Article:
Hillary Clinton is visiting Prague today – and even the official Iranian newspapers took notice. Her visit has one goal: she will try to convince Karel Schwarzenberg, her Czech counterpart, that Westinghouse, Toshiba's U.S. branch, is the better candidate to complete the Temelín nuclear power plant.
Both Clinton and Schwarzenberg are ministers of foreign affairs; both of them are potential future presidents, too. However, Hillary's candidacy isn't yet official while Schwarzenberg whose candidacy already is official doesn't have too high chances to win the office in the January 2013 direct elections.
Temelín in South Bohemia (Google Maps) has been running two 1,000 MW reactors for a decade; two more 1,000 MW are likely to be built. There were three candidates – French, American, Russian. France's Areva was said by our semi-state-owned electric utility company ČEZ not to obey the conditions of the tender. It was eliminated but appealed so its case is being studied by the anti-monopoly office now.
The remaining two contestants are Westinghouse (U.S.) and Atomstroyexport (Russia). The existing Temelín reactors are based on a combined Russian-American technology and, despite this explosive mixture of Russian mechanics and American control equipment, it is free of safety shortcomings according to the IAEA's report published a week ago or so.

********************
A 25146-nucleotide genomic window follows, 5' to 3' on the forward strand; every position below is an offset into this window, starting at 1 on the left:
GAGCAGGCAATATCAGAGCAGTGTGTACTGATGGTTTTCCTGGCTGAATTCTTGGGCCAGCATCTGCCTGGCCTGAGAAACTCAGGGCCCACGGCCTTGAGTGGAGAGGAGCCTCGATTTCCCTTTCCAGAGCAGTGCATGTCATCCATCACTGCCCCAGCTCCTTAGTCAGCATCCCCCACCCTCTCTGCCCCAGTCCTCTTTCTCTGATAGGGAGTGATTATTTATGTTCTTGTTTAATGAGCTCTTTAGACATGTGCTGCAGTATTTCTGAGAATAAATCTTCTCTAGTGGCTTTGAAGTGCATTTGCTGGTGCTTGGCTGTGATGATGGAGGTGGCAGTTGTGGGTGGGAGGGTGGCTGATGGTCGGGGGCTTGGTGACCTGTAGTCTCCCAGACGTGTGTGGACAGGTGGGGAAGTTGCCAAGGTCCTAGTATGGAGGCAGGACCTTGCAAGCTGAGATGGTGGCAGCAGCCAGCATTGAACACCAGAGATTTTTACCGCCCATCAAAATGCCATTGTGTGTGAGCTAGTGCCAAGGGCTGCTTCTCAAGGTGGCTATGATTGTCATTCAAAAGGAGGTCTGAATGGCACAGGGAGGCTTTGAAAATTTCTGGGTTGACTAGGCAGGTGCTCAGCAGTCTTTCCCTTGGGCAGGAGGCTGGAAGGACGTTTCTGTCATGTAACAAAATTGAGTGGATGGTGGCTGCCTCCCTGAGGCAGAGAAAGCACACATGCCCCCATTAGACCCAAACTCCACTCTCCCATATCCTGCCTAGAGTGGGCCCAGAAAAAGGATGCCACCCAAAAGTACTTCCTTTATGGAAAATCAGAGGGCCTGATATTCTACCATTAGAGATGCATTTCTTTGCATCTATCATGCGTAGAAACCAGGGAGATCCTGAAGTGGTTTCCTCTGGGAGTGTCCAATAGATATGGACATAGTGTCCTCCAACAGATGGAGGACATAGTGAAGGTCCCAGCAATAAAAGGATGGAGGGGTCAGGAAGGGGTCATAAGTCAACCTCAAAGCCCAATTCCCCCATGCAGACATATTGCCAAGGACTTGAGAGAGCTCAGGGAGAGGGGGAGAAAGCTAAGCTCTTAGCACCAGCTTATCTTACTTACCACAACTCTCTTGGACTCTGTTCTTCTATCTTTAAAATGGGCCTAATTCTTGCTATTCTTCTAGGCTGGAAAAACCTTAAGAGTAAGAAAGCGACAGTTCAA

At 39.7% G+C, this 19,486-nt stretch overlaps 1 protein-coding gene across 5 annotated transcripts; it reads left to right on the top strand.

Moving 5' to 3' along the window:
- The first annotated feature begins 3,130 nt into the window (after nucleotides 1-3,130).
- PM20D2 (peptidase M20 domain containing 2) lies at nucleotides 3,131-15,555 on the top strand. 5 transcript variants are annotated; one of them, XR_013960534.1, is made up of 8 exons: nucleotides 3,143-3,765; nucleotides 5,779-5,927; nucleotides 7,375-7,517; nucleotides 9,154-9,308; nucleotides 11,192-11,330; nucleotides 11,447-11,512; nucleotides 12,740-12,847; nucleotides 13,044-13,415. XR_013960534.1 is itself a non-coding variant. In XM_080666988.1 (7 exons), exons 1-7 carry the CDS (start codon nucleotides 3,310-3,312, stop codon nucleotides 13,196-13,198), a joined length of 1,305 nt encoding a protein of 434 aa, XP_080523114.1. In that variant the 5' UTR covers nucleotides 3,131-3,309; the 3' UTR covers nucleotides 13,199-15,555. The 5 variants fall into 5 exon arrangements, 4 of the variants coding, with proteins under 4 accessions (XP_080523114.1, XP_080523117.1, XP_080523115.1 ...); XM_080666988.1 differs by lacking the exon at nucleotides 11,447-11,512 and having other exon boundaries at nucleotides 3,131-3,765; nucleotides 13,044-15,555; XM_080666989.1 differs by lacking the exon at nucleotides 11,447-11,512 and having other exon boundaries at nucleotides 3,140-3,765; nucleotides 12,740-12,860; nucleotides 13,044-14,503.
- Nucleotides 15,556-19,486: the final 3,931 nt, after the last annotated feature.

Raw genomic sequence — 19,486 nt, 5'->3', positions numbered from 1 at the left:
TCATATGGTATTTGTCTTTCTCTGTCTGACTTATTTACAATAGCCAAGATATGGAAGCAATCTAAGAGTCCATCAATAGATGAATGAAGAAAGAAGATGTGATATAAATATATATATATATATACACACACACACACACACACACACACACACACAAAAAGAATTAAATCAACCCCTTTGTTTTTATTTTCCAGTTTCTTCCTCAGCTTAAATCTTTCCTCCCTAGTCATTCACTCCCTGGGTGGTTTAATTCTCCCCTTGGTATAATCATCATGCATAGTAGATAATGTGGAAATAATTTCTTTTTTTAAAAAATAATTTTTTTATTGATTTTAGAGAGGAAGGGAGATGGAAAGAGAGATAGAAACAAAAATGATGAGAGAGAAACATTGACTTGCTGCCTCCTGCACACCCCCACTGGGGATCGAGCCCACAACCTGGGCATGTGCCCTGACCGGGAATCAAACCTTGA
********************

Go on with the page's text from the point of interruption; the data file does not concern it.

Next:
Czechia has one more nuclear power plant in Moravia, Dukovany. In total, nuclei contribute 1/3 to our production and the percentage would increase to 1/2 if Temelín is expanded as planned. Of course, various factors, especially possibly dropping electricity prices, may still doom the project.
It's understandable that the whole governments are trying to intervene: the Temelín expansion contract is worth $10-$15 billion. On the other hand, I don't quite understand whether such visits of politicians may influence the process – and if they may influence it, whether it's legal and whether it's ethical.